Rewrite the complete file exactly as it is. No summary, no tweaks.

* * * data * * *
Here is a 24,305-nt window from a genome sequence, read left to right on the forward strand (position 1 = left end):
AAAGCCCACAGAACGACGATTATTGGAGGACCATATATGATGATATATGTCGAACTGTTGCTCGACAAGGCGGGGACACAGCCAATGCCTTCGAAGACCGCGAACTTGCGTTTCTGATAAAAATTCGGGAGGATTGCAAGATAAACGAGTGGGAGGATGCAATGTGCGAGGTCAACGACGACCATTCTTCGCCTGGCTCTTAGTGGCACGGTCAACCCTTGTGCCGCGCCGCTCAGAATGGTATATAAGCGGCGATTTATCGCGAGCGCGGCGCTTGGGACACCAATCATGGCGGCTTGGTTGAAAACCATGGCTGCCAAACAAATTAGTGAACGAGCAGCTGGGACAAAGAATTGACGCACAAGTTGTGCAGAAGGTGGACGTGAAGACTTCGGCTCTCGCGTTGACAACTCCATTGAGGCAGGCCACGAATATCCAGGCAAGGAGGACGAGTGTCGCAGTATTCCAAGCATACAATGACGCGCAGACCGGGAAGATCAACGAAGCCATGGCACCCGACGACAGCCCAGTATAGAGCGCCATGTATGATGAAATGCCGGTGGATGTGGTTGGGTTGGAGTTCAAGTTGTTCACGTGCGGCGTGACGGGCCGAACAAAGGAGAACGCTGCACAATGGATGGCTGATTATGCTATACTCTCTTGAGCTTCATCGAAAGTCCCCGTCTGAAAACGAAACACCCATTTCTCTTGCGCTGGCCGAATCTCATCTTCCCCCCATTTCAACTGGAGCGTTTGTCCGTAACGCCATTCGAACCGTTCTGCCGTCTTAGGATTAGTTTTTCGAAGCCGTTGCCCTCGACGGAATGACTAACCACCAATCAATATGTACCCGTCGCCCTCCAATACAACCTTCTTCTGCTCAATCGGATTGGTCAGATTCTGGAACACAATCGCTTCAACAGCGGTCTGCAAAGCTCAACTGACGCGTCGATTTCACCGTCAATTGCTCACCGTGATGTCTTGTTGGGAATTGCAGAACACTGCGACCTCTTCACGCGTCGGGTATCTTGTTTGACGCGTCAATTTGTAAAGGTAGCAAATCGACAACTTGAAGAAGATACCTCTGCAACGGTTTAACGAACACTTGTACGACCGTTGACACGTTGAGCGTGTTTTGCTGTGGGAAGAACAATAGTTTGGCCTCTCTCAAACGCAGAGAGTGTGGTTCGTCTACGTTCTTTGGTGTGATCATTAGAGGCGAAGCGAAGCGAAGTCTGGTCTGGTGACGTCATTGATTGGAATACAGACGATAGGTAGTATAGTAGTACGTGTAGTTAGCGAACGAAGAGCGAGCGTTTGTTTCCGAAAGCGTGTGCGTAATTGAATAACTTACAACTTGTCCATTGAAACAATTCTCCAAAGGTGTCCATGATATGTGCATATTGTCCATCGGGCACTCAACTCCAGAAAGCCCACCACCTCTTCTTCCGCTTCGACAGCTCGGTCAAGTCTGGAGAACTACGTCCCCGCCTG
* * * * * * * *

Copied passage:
Here is a 24,305-nt window from a genome sequence, read left to right on the forward strand (position 1 = left end):
AAAGCCCACAGAACGACGATTATTGGAGGACCATATATGATGATATATGTCGAACTGTTGCTCGACAAGGCGGGGACACAGCCAATGCCTTCGAAGACCGCGAACTTGCGTTTCTGATAAAAATTCGGGAGGATTGCAAGATAAACGAGTGGGAGGATGCAATGTGCGAGGTCAACGACGACCATTCTTCGCCTGGCTCTTAGTGGCACGGTCAACCCTTGTGCCGCGCCGCTCAGAATGGTATATAAGCGGCGATTTATCGCGAGCGCGGCGCTTGGGACACCAATCATGGCGGCTTGGTTGAAAACCATGGCTGCCAAACAAATTAGTGAACGAGCAGCTGGGACAAAGAATTGACGCACAAGTTGTGCAGAAGGTGGACGTGAAGACTTCGGCTCTCGCGTTGACAACTCCATTGAGGCAGGCCACGAATATCCAGGCAAGGAGGACGAGTGTCGCAGTATTCCAAGCATACAATGACGCGCAGACCGGGAAGATCAACGAAGCCATGGCACCCGACGACAGCCCAGTATAGAGCGCCATGTATGATGAAATGCCGGTGGATGTGGTTGGGTTGGAGTTCAAGTTGTTCACGTGCGGCGTGACGGGCCGAACAAAGGAGAACGCTGCACAATGGATGGCTGATTATGCTATACTCTCTTGAGCTTCATCGAAAGTCCCCGTCTGAAAACGAAACACCCATTTCTCTTGCGCTGGCCGAATCTCATCTTCCCCCCATTTCAACTGGAGCGTTTGTCCGTAACGCCATTCGAACCGTTCTGCCGTCTTAGGATTAGTTTTTCGAAGCCGTTGCCCTCGACGGAATGACTAACCACCAATCAATATGTACCCGTCGCCCTCCAATACAACCTTCTTCTGCTCAATCGGATTGGTCAGATTCTGGAACACAATCGCTTCAACAGCGGTCTGCAAAGCTCAACTGACGCGTCGATTTCACCGTCAATTGCTCACCGTGATGTCTTGTTGGGAATTGCAGAACACTGCGACCTCTTCACGCGTCGGGTATCTTGTTTGACGCGTCAATTTGTAAAGGTAGCAAATCGACAACTTGAAGAAGATACCTCTGCAACGGTTTAACGAACACTTGTACGACCGTTGACACGTTGAGCGTGTTTTGCTGTGGGAAGAACAATAGTTTGGCCTCTCTCAAACGCAGAGAGTGTGGTTCGTCTACGTTCTTTGGTGTGATCATTAGAGGCGAAGCGAAGCGAAGTCTGGTCTGGTGACGTCATTGATTGGAATACAGACGATAGGTAGTATAGTAGTACGTGTAGTTAGCGAACGAAGAGCGAGCGTTTGTTTCCGAAAGCGTGTGCGTAATTGAATAACTTACAACTTGTCCATTGAAACAATTCTCCAAAGGTGTCCATGATATGTGCATATTGTCCATCGGGCACTCAACTCCAGAAAGCCCACCACCTCTTCTTCCGCTTCGACAGCTCGGTCAAGTCTGGAGAACTACGTCCCCGCCTG